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Showing: 31-40 results of 11860

CHAPTER I. 'Lisbeth Lillibun lived a hundred miles from London. If she had not lived a hundred miles from London, it is likely you would never have heard of her. She would have liked it better had somebody else lived where she did instead of herself. 'Lisbeth was a very little girl when she found out that she lived a hundred miles from London. So was Dickon, her brother, very little when he found it out, but he did not care so much about it;... more...

CHAPTER I. BRETTON. My godmother lived in a handsome house in the clean and ancient town of Bretton. Her husband's family had been residents there for generations, and bore, indeed, the name of their birthplace—Bretton of Bretton: whether by coincidence, or because some remote ancestor had been a personage of sufficient importance to leave his name to his neighbourhood, I know not. When I was a girl I went to Bretton about twice a year,... more...

1—A Face on Which Time Makes but Little Impression A Saturday afternoon in November was approaching the time of twilight, and the vast tract of unenclosed wild known as Egdon Heath embrowned itself moment by moment. Overhead the hollow stretch of whitish cloud shutting out the sky was as a tent which had the whole heath for its floor. The heaven being spread with this pallid screen and the earth with the darkest vegetation, their... more...

The first time this little guy comes in I'm new on the job. He looks around as if he's scared a prohibition agent will pop out of the walls and bite him. Then he gets up his nerve and sidles to the bar. His voice is as thin as the rest of him. "Glass of beer." I draw. He drinks and pays and goes out. That keeps on, Monday through Friday at five-ten p.m., year in and year out. He slips in, peers around, has his beer, and pops out. Even in '33,... more...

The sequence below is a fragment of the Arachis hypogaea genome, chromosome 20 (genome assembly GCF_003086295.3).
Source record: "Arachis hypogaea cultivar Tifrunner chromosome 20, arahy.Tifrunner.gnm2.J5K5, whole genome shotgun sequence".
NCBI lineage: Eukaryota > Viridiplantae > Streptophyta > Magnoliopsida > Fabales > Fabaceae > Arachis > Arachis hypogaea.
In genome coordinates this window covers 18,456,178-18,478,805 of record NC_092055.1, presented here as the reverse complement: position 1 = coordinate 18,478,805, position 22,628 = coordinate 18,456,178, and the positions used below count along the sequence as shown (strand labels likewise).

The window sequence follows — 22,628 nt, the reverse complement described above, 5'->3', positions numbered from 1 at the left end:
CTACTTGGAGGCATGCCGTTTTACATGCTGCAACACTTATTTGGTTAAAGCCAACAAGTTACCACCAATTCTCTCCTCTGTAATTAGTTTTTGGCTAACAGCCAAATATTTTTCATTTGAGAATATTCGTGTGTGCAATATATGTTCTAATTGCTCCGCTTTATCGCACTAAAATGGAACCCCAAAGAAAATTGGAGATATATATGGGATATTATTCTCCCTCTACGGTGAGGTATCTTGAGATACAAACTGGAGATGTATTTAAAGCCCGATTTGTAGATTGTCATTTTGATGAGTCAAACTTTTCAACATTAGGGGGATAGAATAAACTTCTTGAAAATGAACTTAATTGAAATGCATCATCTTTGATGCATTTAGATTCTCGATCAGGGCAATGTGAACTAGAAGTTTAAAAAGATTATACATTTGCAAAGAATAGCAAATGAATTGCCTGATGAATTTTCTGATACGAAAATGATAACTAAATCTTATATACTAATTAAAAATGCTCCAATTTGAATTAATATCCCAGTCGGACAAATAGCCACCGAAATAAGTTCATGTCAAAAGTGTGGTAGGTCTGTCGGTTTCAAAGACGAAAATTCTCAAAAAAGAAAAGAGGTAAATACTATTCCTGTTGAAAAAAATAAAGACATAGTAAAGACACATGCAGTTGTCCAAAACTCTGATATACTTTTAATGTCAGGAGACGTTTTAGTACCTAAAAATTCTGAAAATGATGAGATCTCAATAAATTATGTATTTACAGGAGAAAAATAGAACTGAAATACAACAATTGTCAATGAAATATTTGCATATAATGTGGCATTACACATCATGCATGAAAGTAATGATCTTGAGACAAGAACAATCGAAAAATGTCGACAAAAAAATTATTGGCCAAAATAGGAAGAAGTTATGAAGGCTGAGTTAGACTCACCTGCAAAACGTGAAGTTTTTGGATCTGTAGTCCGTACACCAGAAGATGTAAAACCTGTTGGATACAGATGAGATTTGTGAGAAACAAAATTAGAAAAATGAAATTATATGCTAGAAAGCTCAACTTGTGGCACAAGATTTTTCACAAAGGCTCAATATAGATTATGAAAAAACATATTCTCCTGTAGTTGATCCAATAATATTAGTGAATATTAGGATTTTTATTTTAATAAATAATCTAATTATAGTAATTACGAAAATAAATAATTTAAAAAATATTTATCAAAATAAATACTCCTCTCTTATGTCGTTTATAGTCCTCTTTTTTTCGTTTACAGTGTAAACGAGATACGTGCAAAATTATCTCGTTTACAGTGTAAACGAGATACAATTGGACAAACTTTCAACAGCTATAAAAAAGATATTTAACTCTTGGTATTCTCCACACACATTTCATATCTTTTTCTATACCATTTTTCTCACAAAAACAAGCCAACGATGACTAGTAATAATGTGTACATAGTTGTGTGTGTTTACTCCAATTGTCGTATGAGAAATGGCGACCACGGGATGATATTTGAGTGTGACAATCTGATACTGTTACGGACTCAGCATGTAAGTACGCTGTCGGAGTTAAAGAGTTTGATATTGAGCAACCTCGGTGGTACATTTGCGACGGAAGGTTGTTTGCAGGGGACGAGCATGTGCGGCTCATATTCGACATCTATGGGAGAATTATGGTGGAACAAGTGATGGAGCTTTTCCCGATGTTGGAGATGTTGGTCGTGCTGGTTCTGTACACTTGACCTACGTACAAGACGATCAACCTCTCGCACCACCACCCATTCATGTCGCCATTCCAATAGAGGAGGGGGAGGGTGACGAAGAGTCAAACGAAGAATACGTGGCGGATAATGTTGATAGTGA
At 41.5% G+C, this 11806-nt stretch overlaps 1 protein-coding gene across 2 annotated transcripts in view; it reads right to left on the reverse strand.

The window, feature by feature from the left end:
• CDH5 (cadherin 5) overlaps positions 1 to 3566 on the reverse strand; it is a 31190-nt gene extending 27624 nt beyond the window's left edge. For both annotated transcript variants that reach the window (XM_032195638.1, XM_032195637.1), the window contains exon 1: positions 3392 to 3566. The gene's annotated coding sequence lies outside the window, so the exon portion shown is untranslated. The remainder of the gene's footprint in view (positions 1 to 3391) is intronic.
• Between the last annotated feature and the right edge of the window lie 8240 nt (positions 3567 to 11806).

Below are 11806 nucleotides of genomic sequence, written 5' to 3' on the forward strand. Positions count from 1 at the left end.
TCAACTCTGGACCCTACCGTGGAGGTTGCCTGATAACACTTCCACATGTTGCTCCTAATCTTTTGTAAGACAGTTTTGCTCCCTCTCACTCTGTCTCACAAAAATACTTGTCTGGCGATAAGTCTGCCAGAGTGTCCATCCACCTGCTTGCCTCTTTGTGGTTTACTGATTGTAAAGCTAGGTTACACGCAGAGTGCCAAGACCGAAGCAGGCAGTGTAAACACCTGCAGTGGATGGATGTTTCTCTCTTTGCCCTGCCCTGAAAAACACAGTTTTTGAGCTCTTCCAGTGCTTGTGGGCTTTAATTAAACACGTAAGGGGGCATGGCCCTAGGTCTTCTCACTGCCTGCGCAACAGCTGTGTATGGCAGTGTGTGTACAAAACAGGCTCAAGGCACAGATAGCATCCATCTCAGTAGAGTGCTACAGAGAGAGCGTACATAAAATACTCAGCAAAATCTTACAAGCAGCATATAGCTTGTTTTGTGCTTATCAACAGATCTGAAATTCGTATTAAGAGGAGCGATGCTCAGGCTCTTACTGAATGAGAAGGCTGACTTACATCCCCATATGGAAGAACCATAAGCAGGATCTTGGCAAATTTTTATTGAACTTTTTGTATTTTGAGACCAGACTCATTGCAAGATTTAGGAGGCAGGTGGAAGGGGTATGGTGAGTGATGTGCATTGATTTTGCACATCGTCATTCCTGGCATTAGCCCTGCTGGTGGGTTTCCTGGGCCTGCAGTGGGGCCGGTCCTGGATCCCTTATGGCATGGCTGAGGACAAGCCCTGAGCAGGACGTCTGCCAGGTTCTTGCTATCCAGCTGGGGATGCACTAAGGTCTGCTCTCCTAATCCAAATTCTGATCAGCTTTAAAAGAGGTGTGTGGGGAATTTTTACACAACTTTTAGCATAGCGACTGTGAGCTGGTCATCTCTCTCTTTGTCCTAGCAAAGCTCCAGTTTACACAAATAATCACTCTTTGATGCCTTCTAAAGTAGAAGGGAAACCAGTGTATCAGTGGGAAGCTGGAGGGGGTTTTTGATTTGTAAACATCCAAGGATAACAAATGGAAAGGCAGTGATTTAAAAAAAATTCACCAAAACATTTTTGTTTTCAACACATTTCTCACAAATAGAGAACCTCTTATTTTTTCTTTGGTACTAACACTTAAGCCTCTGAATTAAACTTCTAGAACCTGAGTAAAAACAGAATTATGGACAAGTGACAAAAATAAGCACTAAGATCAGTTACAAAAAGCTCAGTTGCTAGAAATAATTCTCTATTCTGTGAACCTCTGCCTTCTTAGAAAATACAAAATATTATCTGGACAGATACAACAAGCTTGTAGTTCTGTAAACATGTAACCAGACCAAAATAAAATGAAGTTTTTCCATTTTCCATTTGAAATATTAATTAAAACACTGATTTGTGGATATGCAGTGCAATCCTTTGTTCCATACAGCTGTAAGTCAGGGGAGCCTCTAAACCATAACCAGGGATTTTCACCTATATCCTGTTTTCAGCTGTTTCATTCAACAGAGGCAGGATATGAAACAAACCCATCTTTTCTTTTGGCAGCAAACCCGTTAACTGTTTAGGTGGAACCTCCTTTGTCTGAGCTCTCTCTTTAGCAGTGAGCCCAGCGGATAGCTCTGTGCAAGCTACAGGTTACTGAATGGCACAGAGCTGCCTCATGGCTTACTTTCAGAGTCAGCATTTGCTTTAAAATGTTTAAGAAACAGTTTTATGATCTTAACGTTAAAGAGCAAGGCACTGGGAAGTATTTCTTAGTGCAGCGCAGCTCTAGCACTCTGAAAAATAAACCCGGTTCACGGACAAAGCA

PREFACE The "Manifesto" was published as the platform of the "Communist League," a workingmen's association, first exclusively German, later on international, and, under the political conditions of the Continent before 1848, unavoidably a secret society. At a Congress of the League, held in London in November, 1847, Marx and Engels were commissioned to prepare for publication a complete theoretical and practical party programme. Drawn up in... more...

1 It was the first Saturday afternoon in August; it had been broiling hot all day, with a cloudless sky, and the sun had been beating down on the houses, so that the top rooms were like ovens; but now with the approach of evening it was cooler, and everyone in Vere Street was out of doors. Vere street, Lambeth, is a short, straight street leading out of the Westminster Bridge Road; it has forty houses on one side and forty houses on the other,... more...

LONDON 1905 PREFACE My readers of Forbidden Fruit may wish to know the origin of the work. It was this way, whilst I was staying at an out of the way village on the Sussex coast, I used to take long solitary walks, and several times saw a very beautiful girl sitting on a secluded part of the downs, attentively reading what looked like a manuscript in a black cover. Naturally I concluded she was some very studious young lady trying to improve... more...

"You are General James Rothwell?" Rothwell sighed. "Yes, Commander Aku. We have met several times." "Ah, yes. I recognize your insignia. Humans are so alike." The alien strode importantly across the office, the resilient pads of his broad feet making little plopping sounds on the rug, and seated himself abruptly in the visitor's chair beside Rothwell's desk. He gave a sharp cry, and another alien, shorter, but sporting similar, golden fur,... more...

I—DOWN THE RABBIT-HOLE Alice was beginning to get very tired of sitting by her sister on the bank, and of having nothing to do. Once or twice she had peeped into the book her sister was reading, but it had no pictures or conversations in it, "and what is the use of a book," thought Alice, "without pictures or conversations?" So she was considering in her own mind (as well as she could, for the day made her feel very sleepy and stupid),... more...

Chapter One PREHISTORY 1 Sources for the earliest history Until recently we were dependent for the beginnings of Chinese history on the written Chinese tradition. According to these sources China's history began either about 4000 B.C. or about 2700 B.C. with a succession of wise emperors who "invented" the elements of a civilization, such as clothing, the preparation of food, marriage, and a state system; they instructed their people in these... more...